Using the tools mentioned above, we built a system based on AWS Lambda service to automatically launch scans with Nessus, parse the results and report them to the responsible teams. On a very high level, the sequence of actions the system does is the following:

  1. Get IP addresses from Security Monkey.
  2. Launch a Nessus scan for those IPs.
  3. Parse the results of the scan.
  4. Report the data back.

The report we get back consists of several parts: a Jira ticket for our Operation team to work with, a notification in Rocket Chat and some plots. After a report is generated, we analyze the vulnerabilities, decide which ones need more attention than the others and start fixing them. Since we’ve developed and set up the patch management process we saw great improvement both in a number of issues and the overall security awareness in the teams.

Even though things are generally getting better, there are still several challenges we need to overcome. One of them is that as of 2019 Nessus Professional does not longer support API calls necessary for automated scanning, so we are rebuilding our patch management system from scratch with a modern agent-based vulnerability scanning solution. There is a great future I see in automated vulnerability scanning and the benefits it brings to modern companies that seek to protect their infrastructures in the endless battle against the evil.

If you’d like to know more details about this system, you are more than welcome to see the recording of my talk in [4]. In the next few days, we will keep an eye on the comment section to answer all your questions.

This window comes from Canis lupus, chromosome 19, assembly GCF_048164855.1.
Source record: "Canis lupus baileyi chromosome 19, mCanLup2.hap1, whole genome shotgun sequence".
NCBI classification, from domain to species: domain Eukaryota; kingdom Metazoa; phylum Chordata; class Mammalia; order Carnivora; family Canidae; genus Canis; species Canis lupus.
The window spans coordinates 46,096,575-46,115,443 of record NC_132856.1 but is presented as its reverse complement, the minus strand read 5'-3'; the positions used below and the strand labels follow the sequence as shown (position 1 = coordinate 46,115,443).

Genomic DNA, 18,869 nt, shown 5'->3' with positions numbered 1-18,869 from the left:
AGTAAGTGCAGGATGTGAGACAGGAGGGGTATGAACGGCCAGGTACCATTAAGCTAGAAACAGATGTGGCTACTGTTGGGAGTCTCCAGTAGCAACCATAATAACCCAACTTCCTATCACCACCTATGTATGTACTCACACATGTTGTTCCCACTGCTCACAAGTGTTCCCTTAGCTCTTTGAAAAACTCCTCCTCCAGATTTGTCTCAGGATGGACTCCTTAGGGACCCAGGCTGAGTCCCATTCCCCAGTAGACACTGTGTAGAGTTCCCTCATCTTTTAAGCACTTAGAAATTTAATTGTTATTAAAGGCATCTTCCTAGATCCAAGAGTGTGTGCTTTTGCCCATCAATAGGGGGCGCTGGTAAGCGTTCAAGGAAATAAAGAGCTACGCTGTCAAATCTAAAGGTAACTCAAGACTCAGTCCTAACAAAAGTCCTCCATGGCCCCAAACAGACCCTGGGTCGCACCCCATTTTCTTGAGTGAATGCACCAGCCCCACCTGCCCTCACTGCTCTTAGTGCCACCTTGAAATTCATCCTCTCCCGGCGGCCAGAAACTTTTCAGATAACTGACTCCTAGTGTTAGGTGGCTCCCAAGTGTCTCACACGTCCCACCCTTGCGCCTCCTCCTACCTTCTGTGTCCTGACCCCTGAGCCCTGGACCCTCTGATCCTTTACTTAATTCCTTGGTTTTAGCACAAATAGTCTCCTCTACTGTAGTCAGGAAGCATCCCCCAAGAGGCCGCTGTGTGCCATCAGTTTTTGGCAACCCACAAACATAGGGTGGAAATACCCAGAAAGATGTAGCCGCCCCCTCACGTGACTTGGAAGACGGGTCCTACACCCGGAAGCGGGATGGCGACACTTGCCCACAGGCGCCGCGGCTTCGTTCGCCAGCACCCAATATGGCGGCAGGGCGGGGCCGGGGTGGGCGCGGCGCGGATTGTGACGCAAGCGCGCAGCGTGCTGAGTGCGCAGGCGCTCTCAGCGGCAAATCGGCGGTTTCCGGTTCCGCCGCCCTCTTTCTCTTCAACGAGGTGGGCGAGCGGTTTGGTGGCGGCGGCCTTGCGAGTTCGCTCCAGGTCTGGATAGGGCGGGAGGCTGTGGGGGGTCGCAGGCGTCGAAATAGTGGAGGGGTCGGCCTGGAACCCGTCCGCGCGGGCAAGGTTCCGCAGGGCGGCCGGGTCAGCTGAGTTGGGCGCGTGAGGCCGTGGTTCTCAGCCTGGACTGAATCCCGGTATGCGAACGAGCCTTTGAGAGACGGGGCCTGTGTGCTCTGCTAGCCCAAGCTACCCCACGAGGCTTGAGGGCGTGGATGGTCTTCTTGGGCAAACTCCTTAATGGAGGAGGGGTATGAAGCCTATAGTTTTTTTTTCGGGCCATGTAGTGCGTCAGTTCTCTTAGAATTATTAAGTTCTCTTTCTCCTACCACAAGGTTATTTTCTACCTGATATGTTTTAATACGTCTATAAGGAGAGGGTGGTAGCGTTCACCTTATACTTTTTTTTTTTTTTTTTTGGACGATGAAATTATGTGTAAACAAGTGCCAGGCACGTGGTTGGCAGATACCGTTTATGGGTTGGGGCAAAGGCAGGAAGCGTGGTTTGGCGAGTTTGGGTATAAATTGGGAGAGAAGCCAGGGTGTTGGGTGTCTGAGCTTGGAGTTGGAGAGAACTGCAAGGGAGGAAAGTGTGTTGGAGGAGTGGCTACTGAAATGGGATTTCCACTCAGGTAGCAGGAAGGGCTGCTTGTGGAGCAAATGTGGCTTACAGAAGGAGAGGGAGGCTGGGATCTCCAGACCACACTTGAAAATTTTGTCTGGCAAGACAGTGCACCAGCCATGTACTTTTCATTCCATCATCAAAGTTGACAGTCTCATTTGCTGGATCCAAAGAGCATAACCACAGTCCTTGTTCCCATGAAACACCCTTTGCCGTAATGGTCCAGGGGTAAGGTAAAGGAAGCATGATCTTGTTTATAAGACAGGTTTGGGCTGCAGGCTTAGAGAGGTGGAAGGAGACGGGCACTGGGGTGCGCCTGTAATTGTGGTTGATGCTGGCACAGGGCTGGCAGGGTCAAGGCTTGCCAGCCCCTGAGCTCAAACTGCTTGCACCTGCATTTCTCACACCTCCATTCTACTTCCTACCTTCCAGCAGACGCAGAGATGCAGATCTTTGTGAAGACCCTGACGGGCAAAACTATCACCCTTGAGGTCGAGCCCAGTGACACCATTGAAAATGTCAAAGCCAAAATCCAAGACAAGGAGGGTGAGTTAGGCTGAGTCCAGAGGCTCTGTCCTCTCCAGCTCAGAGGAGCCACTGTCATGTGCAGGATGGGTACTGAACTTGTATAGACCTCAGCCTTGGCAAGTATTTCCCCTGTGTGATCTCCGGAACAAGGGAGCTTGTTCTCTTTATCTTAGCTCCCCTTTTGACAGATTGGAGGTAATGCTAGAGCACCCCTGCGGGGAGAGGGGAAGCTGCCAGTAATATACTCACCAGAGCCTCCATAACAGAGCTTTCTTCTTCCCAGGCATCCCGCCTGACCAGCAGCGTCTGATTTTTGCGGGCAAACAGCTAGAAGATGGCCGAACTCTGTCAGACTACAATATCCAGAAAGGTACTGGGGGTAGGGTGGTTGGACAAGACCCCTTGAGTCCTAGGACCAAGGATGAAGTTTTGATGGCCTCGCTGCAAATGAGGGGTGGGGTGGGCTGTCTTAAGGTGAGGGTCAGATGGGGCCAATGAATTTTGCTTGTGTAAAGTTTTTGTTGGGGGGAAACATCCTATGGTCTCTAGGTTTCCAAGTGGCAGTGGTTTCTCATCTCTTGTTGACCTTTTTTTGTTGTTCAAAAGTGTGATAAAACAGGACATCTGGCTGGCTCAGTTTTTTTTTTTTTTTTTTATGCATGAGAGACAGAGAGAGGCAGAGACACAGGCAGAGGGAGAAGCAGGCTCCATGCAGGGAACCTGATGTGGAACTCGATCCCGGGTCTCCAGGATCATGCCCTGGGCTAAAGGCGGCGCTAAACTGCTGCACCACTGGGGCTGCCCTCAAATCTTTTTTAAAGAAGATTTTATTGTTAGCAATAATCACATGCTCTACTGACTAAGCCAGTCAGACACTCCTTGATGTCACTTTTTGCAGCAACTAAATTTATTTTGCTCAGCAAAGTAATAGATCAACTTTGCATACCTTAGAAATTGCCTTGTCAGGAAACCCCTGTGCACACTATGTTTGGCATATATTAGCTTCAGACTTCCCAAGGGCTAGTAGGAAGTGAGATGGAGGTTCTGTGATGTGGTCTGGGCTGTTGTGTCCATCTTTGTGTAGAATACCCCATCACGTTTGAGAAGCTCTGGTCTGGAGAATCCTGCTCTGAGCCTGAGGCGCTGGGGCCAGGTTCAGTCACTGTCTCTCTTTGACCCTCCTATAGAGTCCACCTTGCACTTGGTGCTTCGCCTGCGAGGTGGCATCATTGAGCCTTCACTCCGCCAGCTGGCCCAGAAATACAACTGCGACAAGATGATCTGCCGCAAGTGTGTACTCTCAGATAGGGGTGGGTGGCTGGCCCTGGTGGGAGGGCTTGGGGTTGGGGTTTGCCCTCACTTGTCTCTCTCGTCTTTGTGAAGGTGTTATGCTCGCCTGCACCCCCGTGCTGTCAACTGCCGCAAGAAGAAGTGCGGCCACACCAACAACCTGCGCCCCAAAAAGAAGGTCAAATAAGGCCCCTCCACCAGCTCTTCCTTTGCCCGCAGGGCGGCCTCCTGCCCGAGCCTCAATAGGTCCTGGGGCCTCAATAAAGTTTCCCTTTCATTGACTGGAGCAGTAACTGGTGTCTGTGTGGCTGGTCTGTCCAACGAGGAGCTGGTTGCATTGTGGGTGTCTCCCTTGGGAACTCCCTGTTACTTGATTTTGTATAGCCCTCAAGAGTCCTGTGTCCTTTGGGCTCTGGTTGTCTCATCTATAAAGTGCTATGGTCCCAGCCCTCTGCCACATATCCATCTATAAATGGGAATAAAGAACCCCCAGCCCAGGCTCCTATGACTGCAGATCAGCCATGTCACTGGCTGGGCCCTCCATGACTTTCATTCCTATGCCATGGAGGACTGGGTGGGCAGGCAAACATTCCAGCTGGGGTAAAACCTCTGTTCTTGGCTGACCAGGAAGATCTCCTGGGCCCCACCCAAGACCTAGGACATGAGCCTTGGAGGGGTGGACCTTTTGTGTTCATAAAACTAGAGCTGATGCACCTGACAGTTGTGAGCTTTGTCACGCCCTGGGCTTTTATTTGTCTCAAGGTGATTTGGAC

I hope I gave you a good look at our patch management process. In fact, we have many more topics to work on in the company: penetration testing our infrastructure and applications, extending our intrusion detection system, implement security measures for the AWS and many more. If you’d like to learn more about what we do here or bring in new ideas about security improvements, check out our open positions via the links below:

Security Engineer — for Hamburg’s first Unicorn

Team Lead IT Security (m/w/d)

Thank you for reading and stay safe.

Author: Vladyslav Cherednychenko — Information Security Engineer @ About You
Author: Vladyslav Cherednychenko — Information Security Engineer @ About You


[1] — OWASP Top 10

[2] —

[3] —

[4] —